P0114. BELA BARTOK: Bartok plays Bartok - recorded 1928-37; ERNÖ von DOHNÁNYI: von Dohnányi plays von Dohnányi - recorded 1931. (Holland) EMI 555031, recorded 1958 & 1959. Long out-of-print, final copy! - 724355503121
"Bartók may not have been widely appreciated in his lifetime (1881–1945), but nearly a century after he wrote that lament the world has caught up to the mild-mannered Hungarian composer and pioneering ethnomusicologist. His compositions, including the six string quartets he composed between 1909 and 1939, are rife with innovations inspired by the rustic folk music he collected in the Eastern European countryside with his close friend and colleague, the composer and pedagogue Zoltán Kodály.
While Brahms had used stylized folk motifs in his 'Hungarian Dances', the prolific Bartók exploited the techniques he learned from authentic folk songs to inform his music. That innovative approach reached its zenith in his string quartets, which stand as a monument of the 20th-century classical canon. Those significant chamber works continue to call—and to challenge—string players.”
- Greg Cahill, STRINGS, 8 May, 2018
“Among the dominant figures in Hungarian music during the first half of the twentieth century, pianist, composer, and conductor Ernö von Dohnányi is still regarded as the most versatile musician to emerge from that country since Franz Liszt. Dohnányi was born in present-day Bratislava in 1877, where he received his earliest musical instruction (piano and the rudiments of theory) from a local church organist and friend of the family. Entering the Budapest Academy in 1894, Dohnányi studied piano with Thóman and composition with Koessler for three years before making his 1898 début as a pianist in London (under the baton of Hans Richter). Dohnányi's astounding skills at the keyboard earned him quick recognition throughout the musical establishment, even as his early compositions began to win approval. Brahms himself organized the Vienna premiere of Dohnányi's 1895 Piano Quintet in c minor, Op. 1 (despite its opus, the work is not the composer's first, following some 70 earlier efforts), and in 1899 his Piano Concerto, Op. 5, won the Bösendorfer Prize for piano composition.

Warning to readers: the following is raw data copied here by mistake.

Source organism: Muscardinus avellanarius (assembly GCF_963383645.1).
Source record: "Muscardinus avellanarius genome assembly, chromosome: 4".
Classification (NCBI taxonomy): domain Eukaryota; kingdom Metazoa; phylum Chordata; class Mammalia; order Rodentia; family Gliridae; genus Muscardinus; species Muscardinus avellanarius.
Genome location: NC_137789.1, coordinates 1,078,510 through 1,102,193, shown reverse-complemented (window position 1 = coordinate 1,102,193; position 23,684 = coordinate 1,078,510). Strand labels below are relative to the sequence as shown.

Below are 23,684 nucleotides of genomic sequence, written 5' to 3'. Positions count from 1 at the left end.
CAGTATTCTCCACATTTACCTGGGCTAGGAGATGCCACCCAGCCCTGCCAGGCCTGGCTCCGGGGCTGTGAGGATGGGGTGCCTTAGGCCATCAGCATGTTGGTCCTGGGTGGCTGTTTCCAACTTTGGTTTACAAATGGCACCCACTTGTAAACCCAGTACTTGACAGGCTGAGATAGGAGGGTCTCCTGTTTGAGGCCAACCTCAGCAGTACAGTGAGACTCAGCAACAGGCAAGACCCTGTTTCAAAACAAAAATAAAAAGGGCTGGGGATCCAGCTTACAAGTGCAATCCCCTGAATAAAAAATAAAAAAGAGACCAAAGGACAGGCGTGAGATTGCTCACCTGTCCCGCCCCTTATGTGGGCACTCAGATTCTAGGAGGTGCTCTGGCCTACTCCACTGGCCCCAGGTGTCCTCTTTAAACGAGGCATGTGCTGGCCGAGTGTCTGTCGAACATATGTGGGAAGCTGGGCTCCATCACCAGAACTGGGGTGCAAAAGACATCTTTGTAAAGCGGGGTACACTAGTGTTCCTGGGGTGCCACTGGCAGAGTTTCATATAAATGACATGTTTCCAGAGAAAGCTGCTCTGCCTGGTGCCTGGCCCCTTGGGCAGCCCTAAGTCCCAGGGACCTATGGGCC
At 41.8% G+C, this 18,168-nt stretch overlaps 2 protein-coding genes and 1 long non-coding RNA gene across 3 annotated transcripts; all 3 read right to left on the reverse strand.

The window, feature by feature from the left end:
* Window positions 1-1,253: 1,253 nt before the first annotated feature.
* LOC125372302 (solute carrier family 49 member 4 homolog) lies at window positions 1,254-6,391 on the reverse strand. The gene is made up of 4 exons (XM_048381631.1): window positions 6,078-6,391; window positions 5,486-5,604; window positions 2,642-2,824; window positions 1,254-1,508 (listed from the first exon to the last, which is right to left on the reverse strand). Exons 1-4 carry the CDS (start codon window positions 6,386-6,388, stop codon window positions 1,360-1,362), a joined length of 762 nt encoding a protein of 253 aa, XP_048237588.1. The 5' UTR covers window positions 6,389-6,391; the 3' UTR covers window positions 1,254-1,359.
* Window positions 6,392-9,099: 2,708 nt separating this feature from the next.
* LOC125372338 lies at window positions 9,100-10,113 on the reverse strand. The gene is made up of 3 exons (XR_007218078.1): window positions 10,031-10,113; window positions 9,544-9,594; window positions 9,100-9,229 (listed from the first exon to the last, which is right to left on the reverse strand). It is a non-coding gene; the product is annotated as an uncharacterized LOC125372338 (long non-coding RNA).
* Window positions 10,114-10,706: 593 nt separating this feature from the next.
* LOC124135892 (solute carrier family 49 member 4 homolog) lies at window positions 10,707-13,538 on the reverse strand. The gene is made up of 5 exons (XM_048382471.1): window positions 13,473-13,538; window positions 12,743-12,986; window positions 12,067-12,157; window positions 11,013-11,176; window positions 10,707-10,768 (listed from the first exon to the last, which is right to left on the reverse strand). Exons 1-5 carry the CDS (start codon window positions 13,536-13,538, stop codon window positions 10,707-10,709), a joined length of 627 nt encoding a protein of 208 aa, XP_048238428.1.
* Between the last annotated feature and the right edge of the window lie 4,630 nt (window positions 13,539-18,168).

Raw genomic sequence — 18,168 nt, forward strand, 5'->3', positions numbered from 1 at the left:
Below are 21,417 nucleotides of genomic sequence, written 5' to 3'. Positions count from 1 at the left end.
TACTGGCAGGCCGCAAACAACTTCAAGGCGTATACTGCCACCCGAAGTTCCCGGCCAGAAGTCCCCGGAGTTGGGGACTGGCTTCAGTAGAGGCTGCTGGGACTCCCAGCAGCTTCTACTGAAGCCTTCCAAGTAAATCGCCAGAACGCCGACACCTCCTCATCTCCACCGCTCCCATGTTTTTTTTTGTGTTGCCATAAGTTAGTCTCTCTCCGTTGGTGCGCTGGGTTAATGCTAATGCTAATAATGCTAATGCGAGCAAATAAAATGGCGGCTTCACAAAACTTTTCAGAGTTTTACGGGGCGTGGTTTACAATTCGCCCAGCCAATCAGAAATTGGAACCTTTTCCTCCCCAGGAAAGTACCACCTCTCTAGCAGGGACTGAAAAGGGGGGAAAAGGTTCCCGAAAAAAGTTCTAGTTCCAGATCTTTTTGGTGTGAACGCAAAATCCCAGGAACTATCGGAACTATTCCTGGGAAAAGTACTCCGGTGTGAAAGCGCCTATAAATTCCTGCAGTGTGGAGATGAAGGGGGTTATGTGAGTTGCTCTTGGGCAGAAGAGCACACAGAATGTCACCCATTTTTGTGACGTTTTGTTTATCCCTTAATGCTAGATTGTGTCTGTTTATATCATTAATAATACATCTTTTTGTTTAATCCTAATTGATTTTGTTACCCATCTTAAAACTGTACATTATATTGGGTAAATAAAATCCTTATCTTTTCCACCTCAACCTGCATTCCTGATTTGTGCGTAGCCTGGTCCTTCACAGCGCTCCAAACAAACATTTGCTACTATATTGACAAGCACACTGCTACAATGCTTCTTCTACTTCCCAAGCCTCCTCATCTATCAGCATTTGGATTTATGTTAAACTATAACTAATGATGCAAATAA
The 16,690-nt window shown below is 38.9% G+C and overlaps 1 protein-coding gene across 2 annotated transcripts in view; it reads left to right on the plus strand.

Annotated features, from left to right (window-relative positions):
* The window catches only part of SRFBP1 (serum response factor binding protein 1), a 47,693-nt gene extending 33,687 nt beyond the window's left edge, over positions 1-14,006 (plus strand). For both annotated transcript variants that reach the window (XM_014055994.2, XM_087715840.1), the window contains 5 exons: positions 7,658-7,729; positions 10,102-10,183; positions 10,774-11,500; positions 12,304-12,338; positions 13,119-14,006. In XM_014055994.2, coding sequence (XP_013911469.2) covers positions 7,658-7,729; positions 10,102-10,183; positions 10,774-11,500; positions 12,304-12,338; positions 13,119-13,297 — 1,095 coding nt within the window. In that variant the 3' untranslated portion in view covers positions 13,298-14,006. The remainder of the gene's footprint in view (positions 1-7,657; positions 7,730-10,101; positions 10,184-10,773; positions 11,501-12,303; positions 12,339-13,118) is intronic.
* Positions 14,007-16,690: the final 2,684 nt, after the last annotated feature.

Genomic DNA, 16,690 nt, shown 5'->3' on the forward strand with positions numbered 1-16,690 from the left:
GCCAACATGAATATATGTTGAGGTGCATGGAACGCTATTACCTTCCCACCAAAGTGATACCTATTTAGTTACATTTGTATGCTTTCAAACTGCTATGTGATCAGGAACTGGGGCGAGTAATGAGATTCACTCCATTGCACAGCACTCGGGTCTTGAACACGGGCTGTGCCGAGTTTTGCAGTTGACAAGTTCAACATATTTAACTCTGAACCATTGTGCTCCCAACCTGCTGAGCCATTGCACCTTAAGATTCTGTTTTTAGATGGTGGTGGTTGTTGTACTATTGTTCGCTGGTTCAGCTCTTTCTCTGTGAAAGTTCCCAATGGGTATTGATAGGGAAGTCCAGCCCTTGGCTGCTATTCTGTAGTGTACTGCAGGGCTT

At Joachim's invitation Dohnányi served on the faculty of the Berlin Hochschule from 1905 to 1915, after which he returned to Budapest to take a more active part in his homeland's musical development. Traditionally, the majority of Hungarian musical talent left the homeland for training and careers in the more financially and culturally rewarding European careers. Hoping to curb this trend, Dohnányi committed himself to the cause of the then-lesser-known Hungarian composers such as Bartók and Kodály, and, in doing so, changed the landscape of Hungarian music forever. These years were busy indeed: in addition to his own activities as a composer and as a professor of piano at the Budapest Academy, Dohnányi maintained a hectic performance schedule including over 100 annual appearances in Budapest alone!
Ousted from the Academy in 1919 by the new fascist regime, Dohnányi took to the podium, first as chief conductor for the Budapest Philharmonic Society (1919-1944) and later with the New York State Symphony Orchestra as well (1925 and after). His concert career slowed somewhat during the 1930s (owing to persistent illness), and he returned to the Academy as director in 1934, but when the Second World War erupted, Dohnányi chose to resign from the Academy rather than conform to its anti-Semitic demands. Dohnányi refused to dismiss members of his Budapest orchestra on racial or religious grounds, and eventually disbanded the Philharmonic to avoid such action. Frustrated by the state of affairs in his homeland during the early 1940's, he relocated to Austria in 1944 (a highly criticized move which would later make reappearance on the international music scene difficult) and, in 1949, accepted a position at Florida State College in Tallahassee. Dohnányi continued to perform and conduct on a limited basis until his death in 1960.
Although his reputation as one of the century's greatest pianists is secure, Dohnányi's fame as a composer has suffered from the whims and fancies of the twentieth century. Heavily influenced by Brahms during his youth (most noticeably in the first Piano Quintet), Dohnányi soon developed a style which owes more to the noble structures of German Classicism than to late Romantic or early twentieth century aesthetics (and unlike Bartók or Kodály, owes very little to eastern European folk music). While his output includes entries in virtually every genre (including three operas and two symphonies, the first very early and the second relatively late, from 1901 and 1943 respectively), it is his masterful chamber music, particularly the three string quartets and two piano quintets, which remains vital to the repertoire.”
- Blair Johnston, allmusic.com